40. 40.
    Ohgaki H, Kleihues P. Population-based studies on incidence, survival rates, and genetic alterations in astrocytic and oligodendroglial gliomas. J Neuropathol Exp Neurol. 2005;64:479–89.PubMedGoogle Scholar
  41. 41.
    Sanoudou D, Tingby O, Ferguson-Smith MA, Collins VP, Coleman N. Analysis of pilocytic astrocytoma by comparative genomic hybridization. Br J Cancer. 2000;82:1218–22. doi:S0007092099910662 [pii] 10.1054/bjoc.1999.1066.PubMedCrossRefGoogle Scholar
  42. 42.
    Orr LC, et al. Cytogenetics in pediatric low-grade astrocytomas. Med Pediatr Oncol. 2002;38:173–7. doi:10.1002/mpo.1305 [pii].PubMedCrossRefGoogle Scholar
  43. 43.
    Yunoue S, et al. Neurofibromatosis type I tumor suppressor neurofibromin regulates neuronal differentiation via its GTPase-activating protein function toward Ras. J Biol Chem. 2003;278:26958–69. doi:10.1074/jbc.M209413200 [pii].PubMedCrossRefGoogle Scholar
  44. 44.
    Vose JM. Current approaches to the management of non-Hodgkin’s lymphoma. Semin Oncol. 1998;25:483–91.PubMedGoogle Scholar
  45. 45.
    A clinical evaluation of the International Lymphoma Study Group classification of non-Hodgkin’s lymphoma. The Non-Hodgkin’s Lymphoma Classification Project. Blood. 1997;89:3909–3918.Google Scholar
  46. 46.
    Alizadeh AA, et al. Distinct types of diffuse large B-cell lymphoma identified by gene expression profiling. Nature. 2000;403:503–11. doi: 10.1038/35000501.PubMedCrossRefGoogle Scholar
  47. 47.
    Patte C, et al. Results of the randomized international FAB/LMB96 trial for intermediate risk B-cell non-Hodgkin lymphoma in children and adolescents: it is possible to reduce treatment for the early responding patients. Blood. 2007;109:2773–80. doi:10.1182/blood-2006-07-036673 [pii].PubMedGoogle Scholar
  48. 48.
    Miles RR, et al. Pediatric diffuse large B-cell lymphoma demonstrates a high proliferation index, frequent c-Myc protein expression, and a high incidence of germinal center subtype: report of the French-American-British (FAB) international study group. Pediatr Blood Cancer. 2008;51:369–74. doi: 10.1002/pbc.21619.PubMedCrossRefGoogle Scholar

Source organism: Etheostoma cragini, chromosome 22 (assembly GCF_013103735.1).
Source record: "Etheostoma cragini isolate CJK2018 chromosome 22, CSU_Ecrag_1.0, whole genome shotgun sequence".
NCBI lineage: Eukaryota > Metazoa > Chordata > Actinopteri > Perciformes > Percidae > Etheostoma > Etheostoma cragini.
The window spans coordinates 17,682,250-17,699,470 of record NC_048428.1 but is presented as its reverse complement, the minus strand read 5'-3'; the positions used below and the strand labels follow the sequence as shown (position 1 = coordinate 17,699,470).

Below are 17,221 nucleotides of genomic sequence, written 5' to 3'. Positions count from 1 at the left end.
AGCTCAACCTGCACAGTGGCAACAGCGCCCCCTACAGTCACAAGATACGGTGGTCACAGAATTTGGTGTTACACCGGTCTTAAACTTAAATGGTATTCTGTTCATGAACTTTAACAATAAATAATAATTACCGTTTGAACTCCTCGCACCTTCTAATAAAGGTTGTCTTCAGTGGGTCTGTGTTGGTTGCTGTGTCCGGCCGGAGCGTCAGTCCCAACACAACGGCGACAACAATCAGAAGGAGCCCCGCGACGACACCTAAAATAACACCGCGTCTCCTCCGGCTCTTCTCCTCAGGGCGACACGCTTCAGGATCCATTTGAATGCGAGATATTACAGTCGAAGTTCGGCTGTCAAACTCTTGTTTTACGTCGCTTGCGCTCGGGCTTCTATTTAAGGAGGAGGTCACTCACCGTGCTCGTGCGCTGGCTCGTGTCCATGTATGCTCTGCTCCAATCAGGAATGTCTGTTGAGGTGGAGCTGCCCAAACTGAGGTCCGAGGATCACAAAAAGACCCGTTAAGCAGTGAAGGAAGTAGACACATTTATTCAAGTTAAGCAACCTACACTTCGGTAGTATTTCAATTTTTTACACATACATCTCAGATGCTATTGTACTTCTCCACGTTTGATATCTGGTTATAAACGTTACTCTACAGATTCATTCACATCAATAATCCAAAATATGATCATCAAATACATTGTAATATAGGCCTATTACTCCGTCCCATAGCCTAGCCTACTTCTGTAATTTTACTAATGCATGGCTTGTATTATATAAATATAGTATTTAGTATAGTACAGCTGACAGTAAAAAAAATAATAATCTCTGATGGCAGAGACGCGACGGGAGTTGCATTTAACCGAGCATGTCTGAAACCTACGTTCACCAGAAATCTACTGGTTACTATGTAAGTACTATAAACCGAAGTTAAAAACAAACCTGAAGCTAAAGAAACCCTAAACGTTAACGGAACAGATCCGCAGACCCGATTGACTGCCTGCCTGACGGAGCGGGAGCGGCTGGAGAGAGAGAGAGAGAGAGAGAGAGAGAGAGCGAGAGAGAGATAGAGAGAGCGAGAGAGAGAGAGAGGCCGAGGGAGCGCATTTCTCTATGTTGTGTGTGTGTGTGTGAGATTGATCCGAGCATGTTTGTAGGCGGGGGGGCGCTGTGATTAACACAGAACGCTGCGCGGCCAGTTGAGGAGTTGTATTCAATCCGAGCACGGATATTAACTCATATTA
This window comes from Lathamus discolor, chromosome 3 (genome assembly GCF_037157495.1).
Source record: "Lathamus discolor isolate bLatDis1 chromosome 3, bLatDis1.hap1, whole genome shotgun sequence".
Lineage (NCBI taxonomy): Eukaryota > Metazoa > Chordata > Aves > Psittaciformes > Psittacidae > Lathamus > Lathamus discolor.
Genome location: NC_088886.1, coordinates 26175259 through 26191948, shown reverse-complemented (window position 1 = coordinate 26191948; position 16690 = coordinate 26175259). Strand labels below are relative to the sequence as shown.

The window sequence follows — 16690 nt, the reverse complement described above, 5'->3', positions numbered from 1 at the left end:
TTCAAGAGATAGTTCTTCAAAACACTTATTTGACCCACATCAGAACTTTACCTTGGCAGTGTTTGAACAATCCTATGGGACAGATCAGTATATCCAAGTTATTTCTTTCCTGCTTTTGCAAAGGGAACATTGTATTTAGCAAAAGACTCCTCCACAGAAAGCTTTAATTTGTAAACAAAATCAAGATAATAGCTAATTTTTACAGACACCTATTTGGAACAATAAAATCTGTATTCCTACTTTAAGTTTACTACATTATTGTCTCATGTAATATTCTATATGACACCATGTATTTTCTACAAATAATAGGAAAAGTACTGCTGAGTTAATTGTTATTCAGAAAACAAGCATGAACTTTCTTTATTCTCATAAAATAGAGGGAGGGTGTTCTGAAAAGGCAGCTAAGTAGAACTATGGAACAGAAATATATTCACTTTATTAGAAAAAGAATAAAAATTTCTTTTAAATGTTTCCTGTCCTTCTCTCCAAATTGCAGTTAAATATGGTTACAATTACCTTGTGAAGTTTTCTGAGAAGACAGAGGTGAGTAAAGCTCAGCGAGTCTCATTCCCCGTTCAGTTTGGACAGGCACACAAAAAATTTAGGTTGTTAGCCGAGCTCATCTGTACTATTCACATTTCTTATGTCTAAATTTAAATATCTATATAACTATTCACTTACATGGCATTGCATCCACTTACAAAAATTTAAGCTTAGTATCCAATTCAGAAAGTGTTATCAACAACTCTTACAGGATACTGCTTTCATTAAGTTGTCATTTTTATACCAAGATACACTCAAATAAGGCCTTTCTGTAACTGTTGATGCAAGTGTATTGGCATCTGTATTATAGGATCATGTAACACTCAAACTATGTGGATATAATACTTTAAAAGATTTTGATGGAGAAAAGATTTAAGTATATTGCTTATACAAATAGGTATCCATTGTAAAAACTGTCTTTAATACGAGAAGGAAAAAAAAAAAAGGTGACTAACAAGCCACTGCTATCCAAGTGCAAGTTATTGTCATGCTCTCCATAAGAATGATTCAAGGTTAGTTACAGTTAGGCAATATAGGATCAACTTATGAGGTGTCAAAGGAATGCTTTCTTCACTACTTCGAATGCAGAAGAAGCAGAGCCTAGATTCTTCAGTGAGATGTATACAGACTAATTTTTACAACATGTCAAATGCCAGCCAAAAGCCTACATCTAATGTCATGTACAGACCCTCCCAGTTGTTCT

49. 49.
    Capasso M, et al. Common variations in BARD1 influence susceptibility to high-risk neuroblastoma. Nat Genet. 2009;41:718–23. doi: 10.1038/ng.374.PubMedCrossRefGoogle Scholar
  50. 50.
    Treviño LR, et al. Germline genomic variants associated with childhood acute lymphoblastic leukemia. Nat Genet. 2009;41:1001–5. doi: 10.1038/ng.432.PubMedCrossRefGoogle Scholar
  51. 51.
    Wiegand KC, et al. ARID1A mutations in endometriosis-associated ovarian carcinomas. N Engl J Med. 2010;363:1532–43. doi: 10.1056/NEJMoa1008433.PubMedCrossRefGoogle Scholar
  52. 52.
    Evans WE, Relling MV. Pharmacogenomics: translating functional genomics into rational therapeutics. Science. 1999;286:487–91. doi:7906 [pii].PubMedCrossRefGoogle Scholar
  53. 53.
    Yang JJ, et al. Genome-wide interrogation of germline genetic variation associated with treatment response in childhood acute lymphoblastic leukemia. JAMA. 2009;301:393–403. doi: doi:10.1001/jama.2009.7.PubMedCrossRefGoogle Scholar
  54. 54.
    Fruhwald MC, Witt O. The epigenetics of cancer in children. Klin Padiatr. 2008;220:333–41. doi: 10.1055/s-0028-1086026.PubMedCrossRefGoogle Scholar
  55. 55.
    Davidsson J, et al. The DNA methylome of pediatric acute lymphoblastic leukemia. Hum Mol Genet. 2009;18:4054–65. doi: 10.1093/hmg/ddp354.PubMedCrossRefGoogle Scholar
  56. 56.
    Bartel DP. MicroRNAs: target recognition and regulatory functions. Cell. 2009;136:215–33. doi:S0092-8674(09)00008-7 [pii] 10.1016/j.cell.2009.01.002.PubMedCrossRefGoogle Scholar
  57. 57.
    Friedman RC, Farh KK, Burge CB, Bartel DP. Most mammalian mRNAs are conserved targets of microRNAs. Genome Res. 2009;19:92–105. doi:10.1101/gr.082701.108 [pii].PubMedCrossRefGoogle Scholar
  58. 58.
    McManus MT. MicroRNAs and cancer. Semin Cancer Biol. 2003;13:253–8.PubMedCrossRefGoogle Scholar
  59. 59.
    Wei JS, et al. microRNA profiling identifies cancer-specific and prognostic signatures in pediatric malignancies. Clin Cancer Res. 2009;15:5560–8. doi: 10.1158/1078-0432.ccr-08-3287.PubMedCrossRefGoogle Scholar
  60. 60.
    Chen QR, et al. Global genomic and proteomic analysis identifies biological pathways related to high-risk neuroblastoma. J Proteome Res. 2010;9:373–82. doi: 10.1021/pr900701v.PubMedCrossRefGoogle Scholar

Copyright information

© Springer Science+Business Media New York 2012

Authors and Affiliations

  1. 1.Department of Pediatrics, Section of Pediatric Hematology, Oncology, and Stem Cell TransplantationUniversity of ChicagoChicagoUSA

Personalised recommendations